House History Research Tips From the Virtual Conference

House History Research Tips From the Virtual Conference

One of last weekend's Family Tree University Virtual Conference live chats I was really interested in was Marian Pierre-Louis' house histories chat. Researching my great-great-grandfather's cigar store and home in Cincinnati is on my genealogy to-do list. In addition to hearing fascinating tales of participants' old family homes with kitchens...

One of last weekend’s Family Tree University Virtual Conference live chats I was really interested in was Marian Pierre-Louis‘ house histories chat. Researching my great-great-grandfather’s cigar store and home in Cincinnati is on my genealogy to-do list.

In addition to hearing fascinating tales of participants’ old family homes with kitchens constructed from peach crates, cheese packaging used for insulation and old newpapers as wallpaper, I got tips for researching the cigar store and other ancestral homes, such as my great-grandparents’:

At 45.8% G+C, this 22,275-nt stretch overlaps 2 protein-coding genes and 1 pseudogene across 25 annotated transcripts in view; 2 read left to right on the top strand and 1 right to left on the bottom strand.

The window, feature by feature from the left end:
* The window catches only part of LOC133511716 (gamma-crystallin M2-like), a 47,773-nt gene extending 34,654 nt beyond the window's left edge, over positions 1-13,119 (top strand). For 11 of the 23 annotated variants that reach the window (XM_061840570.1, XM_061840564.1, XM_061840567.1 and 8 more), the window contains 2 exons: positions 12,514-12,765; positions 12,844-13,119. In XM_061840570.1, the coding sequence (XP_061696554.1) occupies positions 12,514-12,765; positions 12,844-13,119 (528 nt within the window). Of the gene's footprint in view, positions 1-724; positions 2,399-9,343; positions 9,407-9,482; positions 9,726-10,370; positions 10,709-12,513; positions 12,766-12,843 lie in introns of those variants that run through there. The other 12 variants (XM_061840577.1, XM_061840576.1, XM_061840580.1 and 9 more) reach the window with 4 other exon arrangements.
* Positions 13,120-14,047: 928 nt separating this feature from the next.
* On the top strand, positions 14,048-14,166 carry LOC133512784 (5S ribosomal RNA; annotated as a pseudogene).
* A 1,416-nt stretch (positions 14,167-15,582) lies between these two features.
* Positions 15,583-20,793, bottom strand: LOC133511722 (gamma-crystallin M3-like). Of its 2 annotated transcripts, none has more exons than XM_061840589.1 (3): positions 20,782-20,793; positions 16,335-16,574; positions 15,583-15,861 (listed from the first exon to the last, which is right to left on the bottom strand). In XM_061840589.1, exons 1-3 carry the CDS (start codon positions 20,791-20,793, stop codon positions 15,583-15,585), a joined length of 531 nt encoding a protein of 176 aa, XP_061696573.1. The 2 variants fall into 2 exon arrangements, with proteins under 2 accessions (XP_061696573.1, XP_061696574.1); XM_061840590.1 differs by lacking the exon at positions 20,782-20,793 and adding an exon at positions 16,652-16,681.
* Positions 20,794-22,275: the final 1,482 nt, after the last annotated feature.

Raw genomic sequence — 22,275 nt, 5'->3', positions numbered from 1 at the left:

And I smuggled some tips from the chat to share with you all! (The conference participants can download chat transcripts to keep.) Here they are:

  • If the house is relatively new, Marian suggests starting with deed research. “I’ve researched every house I’ve lived in, even one built in 1985,” she typed.
  • Start with the book and page number of the property deed in county or town records. Many areas have property assessor records online, where you can search by address. Then you’ll trace the deeds to find out names of the previous owners.
  • City directories are a great tool for house history research, especially for multifamily dwellings or those with with renters.
  • You can get a historical contractor to walk through your house and ‘read’ it. “That is your best shot for knowing when the various parts were built,” Marian suggests.
  • One participant asked whether it’s possible to research a house that’s been torn down. “Absolutely,” Marian replied. “The deeds and tax records never disappear (well unless there’s a fire in the courthouse or something).”

If you missed the Virtual Conference, the 15 video classes (see a few of them listed here) will be available soon at Family Tree Shop.

And if you’re particularly interested in house histories, we also have a digital download guide to researching houses in Family Tree Shop.

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  1. Hey Diane! Thanks for the shoutout! I hope your readers find the link useful.

    Marian put on a great presentation. The whole conference was amazing!

    Is it September yet? 🙂